March 12, 1822|
Newhaven, East Sussex, United Kingdom
April 29, 1862 (aged 40)|
Webster came to America with his parents in August 1830 and settled in Princeton, New Jersey. He became a policeman in New York City in 1853 and in 1854 was he was noticed by a friend of Allan Pinkerton's who recommended him for detective work .
Webster married Charlotte Sprowles on October 23, 1841 in Princeton, New Jersey and the couple had four children, two of whom died young. Their son, Timothy Jr., born in 1843, joined the Union Army from Onarga, Illinois on July 30, 1862 and was wounded in the Battle of Brices Crossroads near Ripley, Mississippi on June 11, 1864, and taken to a Confederate prison in Mobile, Alabama where his leg was amputated. He subsequently died there on July 4, 1864. His body was transported north to Onarga, Illinois and buried in the Onarga Cemetery next to his grandfather, Timothy Webster Sr., who died in Onarga in 1860 .
In early 1861, Pinkerton sent Webster and Hattie Lawton to pose as a Southern gentleman and wife (Mrs. Webster) in the Baltimore area and became a member of a pro-Southern group in order to report on secessionists' plans and activities . Some of the information provided by Webster gave support to Pinkerton's assertion that there was a Baltimore Plot to assassinate Lincoln as he moved Baltimore on his way to his inauguration in 1861.
After the outbreak of war, Pinkerton began to provide agents to the Union armies under George B. McClellan. Webster continued to gather information on the Confederacy from 1861 through 1862 in southern Maryland and Richmond, Virginia. In Richmond in 1862 he was stricken with inflammatory rheumatism and was too ill to send reports back to Pinkerton. As a result Pinkerton sent Pryce Lewis and John Scully to locate Webster. The two men were recognized as being Union spies and captured by the Confederacy. Scully eventually revealed information that caused Webster and Lawton to be arrested.
Confederate officers had trusted Webster many times with valuable documents and information and the Confederacy was extremely embarrassed by Webster's betrayal. While Lewis and Scully were eventually released, Webster was arrested, tried, and sentenced to death by hanging. Hattie Lawton was imprisoned and later released in an exchange of prisoners.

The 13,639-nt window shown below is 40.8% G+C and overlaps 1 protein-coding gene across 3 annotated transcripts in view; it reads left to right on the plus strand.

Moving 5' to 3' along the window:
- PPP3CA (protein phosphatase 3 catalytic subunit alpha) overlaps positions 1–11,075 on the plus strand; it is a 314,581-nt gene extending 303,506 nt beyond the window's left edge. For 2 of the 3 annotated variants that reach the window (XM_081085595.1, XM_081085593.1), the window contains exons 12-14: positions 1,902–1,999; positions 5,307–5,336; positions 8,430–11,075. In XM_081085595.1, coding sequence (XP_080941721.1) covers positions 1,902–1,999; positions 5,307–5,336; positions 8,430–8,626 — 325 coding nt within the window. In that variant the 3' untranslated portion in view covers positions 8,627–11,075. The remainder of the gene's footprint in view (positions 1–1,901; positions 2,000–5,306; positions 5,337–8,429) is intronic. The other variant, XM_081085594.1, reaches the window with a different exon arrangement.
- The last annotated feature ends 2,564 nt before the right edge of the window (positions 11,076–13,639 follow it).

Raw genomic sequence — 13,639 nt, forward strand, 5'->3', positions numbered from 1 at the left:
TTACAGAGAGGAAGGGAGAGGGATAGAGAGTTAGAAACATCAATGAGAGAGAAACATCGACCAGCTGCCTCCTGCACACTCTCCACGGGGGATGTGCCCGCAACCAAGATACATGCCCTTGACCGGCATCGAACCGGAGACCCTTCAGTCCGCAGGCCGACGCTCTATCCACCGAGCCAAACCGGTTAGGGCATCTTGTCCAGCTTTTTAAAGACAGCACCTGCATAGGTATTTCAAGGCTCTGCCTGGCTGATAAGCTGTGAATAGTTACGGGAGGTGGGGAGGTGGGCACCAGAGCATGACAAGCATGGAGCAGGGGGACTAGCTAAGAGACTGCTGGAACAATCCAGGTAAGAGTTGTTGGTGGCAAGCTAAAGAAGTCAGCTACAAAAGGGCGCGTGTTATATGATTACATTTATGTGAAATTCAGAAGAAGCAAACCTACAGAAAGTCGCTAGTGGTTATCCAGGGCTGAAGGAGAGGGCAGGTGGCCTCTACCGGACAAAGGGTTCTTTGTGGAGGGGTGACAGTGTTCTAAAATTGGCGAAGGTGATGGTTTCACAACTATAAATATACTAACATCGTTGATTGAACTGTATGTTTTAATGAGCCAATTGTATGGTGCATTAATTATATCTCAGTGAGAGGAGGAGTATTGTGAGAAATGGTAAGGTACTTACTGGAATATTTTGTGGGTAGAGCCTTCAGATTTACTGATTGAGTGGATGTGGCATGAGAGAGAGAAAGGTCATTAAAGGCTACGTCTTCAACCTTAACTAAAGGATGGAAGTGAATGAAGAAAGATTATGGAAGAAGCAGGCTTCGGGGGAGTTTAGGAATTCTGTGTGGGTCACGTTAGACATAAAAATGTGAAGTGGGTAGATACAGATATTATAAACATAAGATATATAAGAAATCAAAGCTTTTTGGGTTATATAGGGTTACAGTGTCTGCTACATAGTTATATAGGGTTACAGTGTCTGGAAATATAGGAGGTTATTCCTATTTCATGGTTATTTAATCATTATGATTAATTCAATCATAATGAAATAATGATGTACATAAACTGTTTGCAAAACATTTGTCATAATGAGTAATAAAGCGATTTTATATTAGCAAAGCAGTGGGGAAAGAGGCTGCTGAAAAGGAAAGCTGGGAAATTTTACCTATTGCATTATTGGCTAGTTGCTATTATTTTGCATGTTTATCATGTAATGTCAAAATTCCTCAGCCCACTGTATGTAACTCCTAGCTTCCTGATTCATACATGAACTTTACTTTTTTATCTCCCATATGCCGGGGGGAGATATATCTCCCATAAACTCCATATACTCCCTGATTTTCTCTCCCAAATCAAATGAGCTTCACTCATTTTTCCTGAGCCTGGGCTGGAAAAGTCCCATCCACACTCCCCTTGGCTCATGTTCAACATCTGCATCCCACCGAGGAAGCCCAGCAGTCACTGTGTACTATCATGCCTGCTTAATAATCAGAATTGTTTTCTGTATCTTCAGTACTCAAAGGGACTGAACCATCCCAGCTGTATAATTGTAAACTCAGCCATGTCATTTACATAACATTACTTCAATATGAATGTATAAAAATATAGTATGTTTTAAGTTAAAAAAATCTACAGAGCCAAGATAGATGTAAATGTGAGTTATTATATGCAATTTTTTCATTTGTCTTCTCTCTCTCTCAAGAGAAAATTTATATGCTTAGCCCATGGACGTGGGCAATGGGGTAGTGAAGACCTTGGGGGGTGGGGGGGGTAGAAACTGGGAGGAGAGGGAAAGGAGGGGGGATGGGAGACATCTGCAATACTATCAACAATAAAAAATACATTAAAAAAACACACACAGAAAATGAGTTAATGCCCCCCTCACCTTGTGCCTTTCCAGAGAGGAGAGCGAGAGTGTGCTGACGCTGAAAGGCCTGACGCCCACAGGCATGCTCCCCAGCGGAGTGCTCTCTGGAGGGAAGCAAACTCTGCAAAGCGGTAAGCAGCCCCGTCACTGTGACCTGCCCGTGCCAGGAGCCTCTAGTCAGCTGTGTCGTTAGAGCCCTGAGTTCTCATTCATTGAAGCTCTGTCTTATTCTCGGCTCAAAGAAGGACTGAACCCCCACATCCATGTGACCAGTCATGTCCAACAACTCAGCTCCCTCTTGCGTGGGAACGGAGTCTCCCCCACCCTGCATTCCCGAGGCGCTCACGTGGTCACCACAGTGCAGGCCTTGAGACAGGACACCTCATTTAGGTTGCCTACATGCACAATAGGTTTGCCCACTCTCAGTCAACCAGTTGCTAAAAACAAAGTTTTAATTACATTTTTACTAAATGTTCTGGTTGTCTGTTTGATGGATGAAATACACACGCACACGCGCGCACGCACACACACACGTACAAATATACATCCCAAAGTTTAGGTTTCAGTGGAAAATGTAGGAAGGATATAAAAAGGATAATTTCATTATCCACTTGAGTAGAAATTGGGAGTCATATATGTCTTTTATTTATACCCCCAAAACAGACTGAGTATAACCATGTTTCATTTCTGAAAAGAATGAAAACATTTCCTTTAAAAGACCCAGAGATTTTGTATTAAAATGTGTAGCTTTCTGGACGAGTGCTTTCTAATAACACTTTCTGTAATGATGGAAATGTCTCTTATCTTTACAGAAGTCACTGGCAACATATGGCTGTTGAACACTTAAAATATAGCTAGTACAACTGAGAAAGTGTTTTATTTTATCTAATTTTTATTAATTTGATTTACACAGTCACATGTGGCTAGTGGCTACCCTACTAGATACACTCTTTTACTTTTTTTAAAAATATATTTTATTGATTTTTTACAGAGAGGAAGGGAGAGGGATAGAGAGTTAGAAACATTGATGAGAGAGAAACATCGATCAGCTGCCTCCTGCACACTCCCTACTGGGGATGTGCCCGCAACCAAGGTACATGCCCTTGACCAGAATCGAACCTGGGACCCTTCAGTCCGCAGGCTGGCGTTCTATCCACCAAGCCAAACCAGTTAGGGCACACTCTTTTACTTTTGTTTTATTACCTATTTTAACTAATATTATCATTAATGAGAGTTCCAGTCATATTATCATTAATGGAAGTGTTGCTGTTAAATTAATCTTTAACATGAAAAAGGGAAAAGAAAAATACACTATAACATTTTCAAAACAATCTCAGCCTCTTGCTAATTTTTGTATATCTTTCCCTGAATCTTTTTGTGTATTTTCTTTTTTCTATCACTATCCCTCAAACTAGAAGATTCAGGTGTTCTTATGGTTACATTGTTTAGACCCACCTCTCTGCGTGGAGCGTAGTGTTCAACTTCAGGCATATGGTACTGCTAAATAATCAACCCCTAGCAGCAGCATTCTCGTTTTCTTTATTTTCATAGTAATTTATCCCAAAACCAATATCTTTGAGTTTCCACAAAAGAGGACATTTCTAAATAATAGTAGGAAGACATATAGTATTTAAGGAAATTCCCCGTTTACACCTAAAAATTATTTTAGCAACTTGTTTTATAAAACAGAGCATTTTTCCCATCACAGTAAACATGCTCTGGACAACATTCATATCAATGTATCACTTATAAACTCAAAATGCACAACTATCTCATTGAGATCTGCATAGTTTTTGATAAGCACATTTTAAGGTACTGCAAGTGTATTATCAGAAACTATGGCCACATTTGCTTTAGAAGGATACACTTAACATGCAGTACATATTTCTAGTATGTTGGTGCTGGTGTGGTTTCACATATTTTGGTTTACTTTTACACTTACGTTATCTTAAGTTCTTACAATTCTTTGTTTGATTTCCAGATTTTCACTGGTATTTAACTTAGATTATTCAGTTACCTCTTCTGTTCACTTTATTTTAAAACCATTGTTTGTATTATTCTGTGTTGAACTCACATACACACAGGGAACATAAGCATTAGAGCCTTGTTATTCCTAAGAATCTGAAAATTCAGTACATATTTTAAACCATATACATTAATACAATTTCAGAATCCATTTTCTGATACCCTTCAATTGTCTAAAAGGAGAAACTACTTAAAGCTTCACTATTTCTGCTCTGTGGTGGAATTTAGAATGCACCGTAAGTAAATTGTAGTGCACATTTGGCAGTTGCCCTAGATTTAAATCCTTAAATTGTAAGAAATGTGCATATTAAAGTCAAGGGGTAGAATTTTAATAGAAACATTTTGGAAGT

When Pinkerton heard the news of the sentence, he and President Lincoln sent a message to the Confederacy threatening that if Webster was put to death, the Union would reciprocate by hanging a Confederate spy . Union policy had been to keep Confederate spies in jail and exchange them for Union prisoners.
The Confederacy ignored the threat and on April 29, 1862, Timothy Webster climbed the gallows in Richmond, Virginia at Camp Lee . After the initial attempt to hang Webster failed, he was helped to the gallows again and was heard to say, "I suffer a double death!" before being killed on the second attempt . He was buried in Richmond, but in 1871, Pinkerton sent George Bangs and Thomas G. Robinson (Timothy's son-in-law) to Richmond to locate his body and bring it to Onarga, Illinois for burial. He was buried next to his father, Timothy Webster Sr., and his son, Timothy Webster Jr. .
- Goff (2000) Timothy Webster the story of the Civil War spy and his family.
- Beymer (1910) Timothy Webster:Spy.
- Fishel (1996). The Secret War for The Union.
- Beymer, W. G. (1910). Timothy Webster:Spy. Harper's monthly magazine ; \v October, 1910. [New York], Harper's Monthly Magazine.
- Cuthbert, N. B., & Pinkerton, A. (1949). Lincoln and the Baltimore plot,1861 from Pinkerton records and related papers. Huntington Library publications. San Marino, Calif, Huntington Library.
- Fishel, E. C. (1996). The Secret War for The Union: The Untold Story of Military Intelligence in the Civil War. Boston, Houghton Mifflin Co.
- Goff, P. D. (2000). Timothy Webster the story of the Civil War spy and his family. Elgin, Ill, Goff Publications.
- Pinkerton, A. (1883). The Spy of the Rebellion; being a true history of the spy system of the United States Army during the late rebellion. Revealing many secrets of the war hitherto not made public. Comp. from official reports prepared for President Lincoln, General McClellan and the provost-marshal-general. New York, G.W. Carleton & Co.
- United States. (2005). Intelligence in the Civil War. Washington, D.C., Central Intelligence Agency.